Nanook Athletic Dept. holds public forum on Hockey team move
The Fairbanks hockey community gathered into the Wood Center at UAF to hear the latest on the planned move for the Alaska Nanooks back onto campus.
Chancellor Dan White opened the event by explaining why the team was moving from the Carlson Center, an arena which they've called home for 30 years.
According to White, he was informed by Borough Mayor Bryce Ward that the ice plant in the Carlson Center was in danger of shutting down, and that the cost of repairs would be too high. In response, the university has set up two plans for their future venue. Their first plan is short term, and will focus on getting the Patty Center ready to host home games in case the plant shuts down. The second plan is long term, and will be focusing on renovating the arena to move the hockey team there permanently in two years. The school has apparently made tentative plans to move the team in the past, and will be using those previous blueprints in their new design.
The main reason for the move, according to White, is the ice plant problem saying "They do not know... The Borough does not know, as reported to me, when that ice plant is going to fail, but it is going to fail at some point. It is beyond its useful life. When it fails at some point and we can't repair it, we have to have a backup plan."
The upgrades to the Patty Center would cost around $20 million and would transform it into an arena with more than 2,000 seats and would include upgrades to Parking, concessions, bathrooms, locker rooms, and ADA services. Jason Goatee is the chair of the committee focused on financing the long term move. The project currently has no state funding, so fundraising and corporate partnerships will be the key to getting the renovations done.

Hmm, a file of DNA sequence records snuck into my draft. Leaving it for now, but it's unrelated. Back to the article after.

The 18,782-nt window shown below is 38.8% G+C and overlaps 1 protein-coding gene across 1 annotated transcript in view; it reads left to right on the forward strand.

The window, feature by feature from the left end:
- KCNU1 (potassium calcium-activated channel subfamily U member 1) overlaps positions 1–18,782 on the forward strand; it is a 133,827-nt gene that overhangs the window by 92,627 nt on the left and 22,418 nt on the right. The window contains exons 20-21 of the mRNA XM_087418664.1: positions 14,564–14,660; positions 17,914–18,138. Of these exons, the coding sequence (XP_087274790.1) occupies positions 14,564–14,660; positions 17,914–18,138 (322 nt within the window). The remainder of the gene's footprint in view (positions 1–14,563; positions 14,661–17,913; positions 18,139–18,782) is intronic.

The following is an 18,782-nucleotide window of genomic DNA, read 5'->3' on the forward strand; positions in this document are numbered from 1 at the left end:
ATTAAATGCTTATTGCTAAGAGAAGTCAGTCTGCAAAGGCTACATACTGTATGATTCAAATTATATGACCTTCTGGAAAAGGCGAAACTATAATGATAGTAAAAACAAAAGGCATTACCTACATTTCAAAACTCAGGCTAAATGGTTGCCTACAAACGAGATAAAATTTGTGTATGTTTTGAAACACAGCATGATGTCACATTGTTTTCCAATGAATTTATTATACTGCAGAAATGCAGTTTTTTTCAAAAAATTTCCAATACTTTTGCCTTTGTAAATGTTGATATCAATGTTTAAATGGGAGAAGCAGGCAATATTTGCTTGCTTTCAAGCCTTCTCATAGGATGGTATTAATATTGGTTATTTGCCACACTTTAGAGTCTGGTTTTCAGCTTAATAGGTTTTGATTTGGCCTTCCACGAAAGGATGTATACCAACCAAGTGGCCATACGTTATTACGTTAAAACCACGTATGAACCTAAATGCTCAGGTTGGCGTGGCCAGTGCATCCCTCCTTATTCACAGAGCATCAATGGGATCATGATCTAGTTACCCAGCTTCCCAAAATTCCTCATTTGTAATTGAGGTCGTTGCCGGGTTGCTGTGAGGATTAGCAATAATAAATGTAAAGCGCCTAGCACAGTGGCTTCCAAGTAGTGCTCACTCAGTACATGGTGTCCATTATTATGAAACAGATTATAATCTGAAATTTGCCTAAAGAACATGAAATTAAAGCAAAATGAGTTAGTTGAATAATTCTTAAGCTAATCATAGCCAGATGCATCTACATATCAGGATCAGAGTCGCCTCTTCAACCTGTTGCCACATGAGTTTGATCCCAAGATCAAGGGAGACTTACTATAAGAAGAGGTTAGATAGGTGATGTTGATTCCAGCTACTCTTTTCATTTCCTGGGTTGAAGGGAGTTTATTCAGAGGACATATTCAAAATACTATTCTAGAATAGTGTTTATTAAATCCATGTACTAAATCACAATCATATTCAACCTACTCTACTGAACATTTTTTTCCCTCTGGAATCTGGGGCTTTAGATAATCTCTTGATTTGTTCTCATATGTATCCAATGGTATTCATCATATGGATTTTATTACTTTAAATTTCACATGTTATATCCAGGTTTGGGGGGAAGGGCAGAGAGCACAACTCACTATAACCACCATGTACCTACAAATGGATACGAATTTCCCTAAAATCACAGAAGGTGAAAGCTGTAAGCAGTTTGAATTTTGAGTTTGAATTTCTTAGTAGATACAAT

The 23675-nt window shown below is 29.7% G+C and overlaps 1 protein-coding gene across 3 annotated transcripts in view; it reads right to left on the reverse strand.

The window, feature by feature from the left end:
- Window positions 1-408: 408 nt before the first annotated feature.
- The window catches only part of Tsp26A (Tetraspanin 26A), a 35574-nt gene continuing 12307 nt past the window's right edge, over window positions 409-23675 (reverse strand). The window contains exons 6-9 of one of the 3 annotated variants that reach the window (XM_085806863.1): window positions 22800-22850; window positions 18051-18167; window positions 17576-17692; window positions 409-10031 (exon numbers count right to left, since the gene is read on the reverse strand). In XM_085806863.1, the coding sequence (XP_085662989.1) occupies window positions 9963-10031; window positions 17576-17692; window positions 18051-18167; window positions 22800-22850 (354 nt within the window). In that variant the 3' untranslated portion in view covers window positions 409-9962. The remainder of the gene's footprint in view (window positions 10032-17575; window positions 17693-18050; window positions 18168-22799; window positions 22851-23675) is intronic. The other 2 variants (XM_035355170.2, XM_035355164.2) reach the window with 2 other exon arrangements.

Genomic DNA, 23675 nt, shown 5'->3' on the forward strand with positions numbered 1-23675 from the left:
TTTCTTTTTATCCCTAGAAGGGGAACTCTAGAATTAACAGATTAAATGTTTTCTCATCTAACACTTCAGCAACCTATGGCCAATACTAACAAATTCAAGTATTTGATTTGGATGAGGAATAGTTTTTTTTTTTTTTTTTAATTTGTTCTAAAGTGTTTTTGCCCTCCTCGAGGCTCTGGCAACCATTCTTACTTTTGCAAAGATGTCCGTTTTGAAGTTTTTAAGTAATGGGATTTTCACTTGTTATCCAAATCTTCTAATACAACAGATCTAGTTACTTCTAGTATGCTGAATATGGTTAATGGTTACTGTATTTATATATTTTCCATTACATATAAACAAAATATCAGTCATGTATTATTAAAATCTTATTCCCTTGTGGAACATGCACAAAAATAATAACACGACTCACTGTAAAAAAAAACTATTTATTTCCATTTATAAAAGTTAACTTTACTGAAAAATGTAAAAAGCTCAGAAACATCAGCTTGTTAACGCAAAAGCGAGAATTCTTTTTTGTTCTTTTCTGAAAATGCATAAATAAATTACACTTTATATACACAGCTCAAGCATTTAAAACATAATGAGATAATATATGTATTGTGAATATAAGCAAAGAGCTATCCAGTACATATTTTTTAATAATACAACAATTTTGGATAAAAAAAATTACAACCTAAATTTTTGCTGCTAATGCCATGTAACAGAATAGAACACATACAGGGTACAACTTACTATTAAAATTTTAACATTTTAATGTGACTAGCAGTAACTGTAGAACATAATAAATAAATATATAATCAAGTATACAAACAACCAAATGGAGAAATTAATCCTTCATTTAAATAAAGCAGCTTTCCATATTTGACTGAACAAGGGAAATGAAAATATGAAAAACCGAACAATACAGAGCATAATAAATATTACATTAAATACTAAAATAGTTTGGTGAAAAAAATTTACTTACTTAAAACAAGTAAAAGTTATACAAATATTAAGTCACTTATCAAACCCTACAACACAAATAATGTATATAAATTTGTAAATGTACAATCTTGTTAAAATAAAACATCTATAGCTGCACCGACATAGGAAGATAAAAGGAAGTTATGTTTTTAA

The floor was then open for those in the community to voice their concerns. Among the speakers was former Borough Mayor Karl Kassel, who advocated for staying in the Carlson Center.
Kassel, who was one of the leaders in the multi-million dollar locker room makeover for the Nanooks in the Carlson Center said that "It's overall the cheapest way to do it. It builds a stronger community that builds a better hockey program that gets us back to filling the Carlson Center and not half a crowd. I really would advocate trying to work with the community more and not separate us."
There are many questions still unanswered about the move on campus for the Nanooks, but public forums such as this could help the athletic department and their supporters work side-by-side to secure Nanook Athletics for the future. New Athletic Director Keith Champagne hopes that all sides will be able to work toward this new hockey arena.
"Let's be honest, we've got a program these last 10 years that is broken." Said Champagne in an interview after the meeting. "This is our stress test to find out 'how do we all come together and make it work?' And I fundamentally believe we have to make it come together, bring people together, and we have to make it work."
The Nanooks will be staying in the Carlson Center for at least the next two seasons, but the renovations to the Patty Ice Arena will begin within the next year.